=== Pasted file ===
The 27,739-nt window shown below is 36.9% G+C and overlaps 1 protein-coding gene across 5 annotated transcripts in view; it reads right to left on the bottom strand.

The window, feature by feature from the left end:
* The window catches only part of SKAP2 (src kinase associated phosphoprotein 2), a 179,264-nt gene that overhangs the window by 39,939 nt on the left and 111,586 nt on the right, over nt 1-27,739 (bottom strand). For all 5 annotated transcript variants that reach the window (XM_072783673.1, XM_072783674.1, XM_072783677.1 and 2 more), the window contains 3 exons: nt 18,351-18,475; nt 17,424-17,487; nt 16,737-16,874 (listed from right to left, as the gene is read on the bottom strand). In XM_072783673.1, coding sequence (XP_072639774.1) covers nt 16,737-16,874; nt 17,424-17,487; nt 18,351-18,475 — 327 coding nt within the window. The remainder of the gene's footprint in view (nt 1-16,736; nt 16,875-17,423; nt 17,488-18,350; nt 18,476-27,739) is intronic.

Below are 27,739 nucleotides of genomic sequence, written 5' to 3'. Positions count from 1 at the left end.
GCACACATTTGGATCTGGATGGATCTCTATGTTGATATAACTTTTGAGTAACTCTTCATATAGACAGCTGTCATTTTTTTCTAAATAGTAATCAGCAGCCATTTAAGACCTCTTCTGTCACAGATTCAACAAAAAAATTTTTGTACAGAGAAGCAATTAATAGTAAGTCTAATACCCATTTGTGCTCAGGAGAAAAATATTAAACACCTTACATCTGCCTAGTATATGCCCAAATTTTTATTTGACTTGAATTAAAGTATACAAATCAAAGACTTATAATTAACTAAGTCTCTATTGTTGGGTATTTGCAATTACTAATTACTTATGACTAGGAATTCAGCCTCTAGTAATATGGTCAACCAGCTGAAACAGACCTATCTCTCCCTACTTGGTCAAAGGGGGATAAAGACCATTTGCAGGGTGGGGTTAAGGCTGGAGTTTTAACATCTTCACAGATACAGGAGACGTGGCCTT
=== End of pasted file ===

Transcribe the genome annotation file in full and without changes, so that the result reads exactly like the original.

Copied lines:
The 27,739-nt window shown below is 36.9% G+C and overlaps 1 protein-coding gene across 5 annotated transcripts in view; it reads right to left on the bottom strand.

The window, feature by feature from the left end:
* The window catches only part of SKAP2 (src kinase associated phosphoprotein 2), a 179,264-nt gene that overhangs the window by 39,939 nt on the left and 111,586 nt on the right, over nt 1-27,739 (bottom strand). For all 5 annotated transcript variants that reach the window (XM_072783673.1, XM_072783674.1, XM_072783677.1 and 2 more), the window contains 3 exons: nt 18,351-18,475; nt 17,424-17,487; nt 16,737-16,874 (listed from right to left, as the gene is read on the bottom strand). In XM_072783673.1, coding sequence (XP_072639774.1) covers nt 16,737-16,874; nt 17,424-17,487; nt 18,351-18,475 — 327 coding nt within the window. The remainder of the gene's footprint in view (nt 1-16,736; nt 16,875-17,423; nt 17,488-18,350; nt 18,476-27,739) is intronic.

Below are 27,739 nucleotides of genomic sequence, written 5' to 3'. Positions count from 1 at the left end.
GCACACATTTGGATCTGGATGGATCTCTATGTTGATATAACTTTTGAGTAACTCTTCATATAGACAGCTGTCATTTTTTTCTAAATAGTAATCAGCAGCCATTTAAGACCTCTTCTGTCACAGATTCAACAAAAAAATTTTTGTACAGAGAAGCAATTAATAGTAAGTCTAATACCCATTTGTGCTCAGGAGAAAAATATTAAACACCTTACATCTGCCTAGTATATGCCCAAATTTTTATTTGACTTGAATTAAAGTATACAAATCAAAGACTTATAATTAACTAAGTCTCTATTGTTGGGTATTTGCAATTACTAATTACTTATGACTAGGAATTCAGCCTCTAGTAATATGGTCAACCAGCTGAAACAGACCTATCTCTCCCTACTTGGTCAAAGGGGGATAAAGACCATTTGCAGGGTGGGGTTAAGGCTGGAGTTTTAACATCTTCACAGATACAGGAGACGTGGCCTT